If the Bharatiya Janata Party (BJP)
presumed that threatening to move a privilege motion against Prime
Minister Manmohan Singh on the WikiLeaks revelations and forcing him
to clarify his position in parliament would push the scam-tainted
Congress further into a corner, it must be having second thoughts.
While the debate in parliament confirmed that the government would
stick to its stand that the disclosure of confidential embassy
documents could not be taken seriously, the renewed focus on the
"sting" operation carried out at the time of the no-confidence
motion on the India-US nuclear deal in July 2008 proved to be an
embarrassment for the BJP.
The party's role in an attempt to "trap" those involved in the
votes-for-cash scam on hidden cameras did not show it in a
favourable light. If the "sting" operation was carried out by a
television channel, as is usually the case, it might have been
applauded for exposing a murky deal. But the political colour given
to the endeavour by a party's involvement robbed the undercover
operation of any legitimacy despite BJP leader Sushma Swaraj's
belated attempts to justify it.
In any case, it is difficult to understand how the BJP as well as
the Left expected to gain political mileage from the WikiLeaks
exposures. The revelations of secret diplomatic cables can be a
source of amusement and speculation. But, by their very nature, they
are unverifiable, as the government has been insisting. Neither the
senders nor the receivers of the messages will ever acknowledge
their presence, let alone their veracity.
It wasn't very wise of the BJP and the Left, therefore, to base
their political campaign on such unsubstantiated material. Their
argument that the Wikileaks confirmed the suspicions voiced during
the parliamentary debate in 2008 about the government bribing some
of the MPs was not very convincing because the allegations were
never proved. The parliamentary committee, which probed the charges,
did not find any credence in the evidence provided by those who
conducted the "sting" operation. One of them has since dissociated
himself from the BJP.
However, what hasn't shown the government in a good light is the
fact that precious little was done to implement the committee's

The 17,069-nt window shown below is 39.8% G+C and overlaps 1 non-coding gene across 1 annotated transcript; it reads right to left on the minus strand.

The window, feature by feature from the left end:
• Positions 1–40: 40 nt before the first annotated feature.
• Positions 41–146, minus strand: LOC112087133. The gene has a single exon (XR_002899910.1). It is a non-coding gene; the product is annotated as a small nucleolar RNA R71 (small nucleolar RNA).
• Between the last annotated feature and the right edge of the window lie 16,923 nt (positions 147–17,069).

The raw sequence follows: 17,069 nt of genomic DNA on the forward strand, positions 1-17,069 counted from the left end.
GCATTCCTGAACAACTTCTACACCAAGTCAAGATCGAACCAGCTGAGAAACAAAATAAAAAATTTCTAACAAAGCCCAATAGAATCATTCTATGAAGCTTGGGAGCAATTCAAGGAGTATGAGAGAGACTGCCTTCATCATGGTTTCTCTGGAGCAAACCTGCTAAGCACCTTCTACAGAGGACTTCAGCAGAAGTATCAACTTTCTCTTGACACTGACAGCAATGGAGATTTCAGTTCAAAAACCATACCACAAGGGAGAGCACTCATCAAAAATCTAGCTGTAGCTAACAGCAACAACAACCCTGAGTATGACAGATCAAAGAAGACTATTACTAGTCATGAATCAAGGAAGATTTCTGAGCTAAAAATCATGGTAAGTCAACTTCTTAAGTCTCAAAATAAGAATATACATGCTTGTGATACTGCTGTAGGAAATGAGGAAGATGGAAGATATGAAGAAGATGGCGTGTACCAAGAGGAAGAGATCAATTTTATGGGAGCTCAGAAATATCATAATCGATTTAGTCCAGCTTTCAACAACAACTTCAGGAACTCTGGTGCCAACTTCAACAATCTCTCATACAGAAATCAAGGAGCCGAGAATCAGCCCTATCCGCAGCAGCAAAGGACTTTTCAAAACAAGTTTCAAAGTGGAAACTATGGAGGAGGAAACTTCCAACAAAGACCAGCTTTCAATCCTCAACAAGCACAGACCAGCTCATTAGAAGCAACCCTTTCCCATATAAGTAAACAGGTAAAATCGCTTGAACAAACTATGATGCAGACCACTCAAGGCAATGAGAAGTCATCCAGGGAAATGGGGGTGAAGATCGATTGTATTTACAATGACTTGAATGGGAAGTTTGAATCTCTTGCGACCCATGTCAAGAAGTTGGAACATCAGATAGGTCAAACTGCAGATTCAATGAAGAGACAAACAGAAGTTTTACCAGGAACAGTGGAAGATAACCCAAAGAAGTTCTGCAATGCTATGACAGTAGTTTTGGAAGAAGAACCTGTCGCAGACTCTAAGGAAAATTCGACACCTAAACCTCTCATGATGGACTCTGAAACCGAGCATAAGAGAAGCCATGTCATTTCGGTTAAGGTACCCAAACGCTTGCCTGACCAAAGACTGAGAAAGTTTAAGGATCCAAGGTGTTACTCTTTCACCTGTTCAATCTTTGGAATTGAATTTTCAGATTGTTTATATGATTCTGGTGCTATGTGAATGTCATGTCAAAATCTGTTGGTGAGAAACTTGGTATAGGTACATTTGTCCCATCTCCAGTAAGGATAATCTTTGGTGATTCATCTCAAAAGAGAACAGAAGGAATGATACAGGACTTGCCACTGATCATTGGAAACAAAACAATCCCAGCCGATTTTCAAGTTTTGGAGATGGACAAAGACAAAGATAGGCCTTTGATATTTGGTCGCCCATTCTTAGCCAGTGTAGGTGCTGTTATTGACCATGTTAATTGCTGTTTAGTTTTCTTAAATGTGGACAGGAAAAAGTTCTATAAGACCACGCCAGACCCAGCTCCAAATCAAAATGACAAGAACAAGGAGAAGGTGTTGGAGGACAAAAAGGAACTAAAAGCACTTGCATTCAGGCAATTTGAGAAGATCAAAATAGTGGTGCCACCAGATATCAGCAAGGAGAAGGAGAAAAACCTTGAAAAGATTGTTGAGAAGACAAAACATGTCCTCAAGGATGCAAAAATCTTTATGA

suggestion for further investigations. Not surprisingly, when the
latest rumpus in parliament re-focused attention on the events of
2008, the government promised to expedite the inquiries.
At the same time, the BJP was embarrassed not only by its links with
the "sting" operation but also by the WikiLeaks disclosure that the
party's bigwigs had assured American diplomats that their opposition
to the nuclear deal was nothing more than "posturing" for the sake
of domestic compulsions. If the BJP's claim that the WikiLeaks
cables on the cash-for-votes episode provided corroborative
evidence, the reference to the party's play-acting on the deal also
substantiated the common public perception about political cynicism.
In the ultimate analysis, therefore, the Congress can be said to
have survived the opposition's latest offensive while the BJP's
dependence on the WikiLeaks has shown the bankruptcy of its
political ideas. Yet, given the financial and other scams which the
Congress is facing, including the dubious appointment of the former
central vigilance commissioner, which has been struck down by the
Supreme Court, the BJP had no real need to bank on the WikiLeaks.
If the party, as well as the Left, nevertheless turned to these
disclosures with great alacrity, the reason perhaps was the
continuing weakness of their own political positions. While the
communists face uncertain prospects in the forthcoming elections in
their strongholds of West Bengal and Kerala, the BJP is beset by
leadership tussles at the national level and a tarnished image
caused by the corruption charges against its Karnataka government.
Moreover, it cannot look forward with much confidence to next year's
assembly elections in Punjab, Uttar Pradesh and Maharashtra. It may
have won in the Janata Dal-United's (JD-U) company in Bihar last
year, but the kudos for that victory went almost entirely to the
JD-U Chief Minister Nitish Kumar.
It is apparently the realisation that it does not have the
wherewithal to deal with the post-Atal Behari Vajpayee-L.K. Advani
scene that leads the BJP to hurriedly take on any issue which, it
believes, can be of some help. The WikiLeaks was one of them. But
even as it was prematurely gloating over what the leaks said about
the votes-for-cash episode, there were also other revelations, which
once again showed how unrepentant the party's strong man, Narendra
Modi, was about the Gujarat riots of 2002.
By describing the outbreak, which claimed more than 1,200 lives, as
an "internal" matter of the state to US diplomats, Modi showed that
he hadn't changed at all from the time when he casually labelled the
riots as "stray incidents" and heartlessly referred to the refugee
camps for Muslims as "child-producing centres".
The Wikileaks reports, therefore, have not been favourable either to
the Congress or the BJP.
is a political analyst. He can be reached at firstname.lastname@example.org)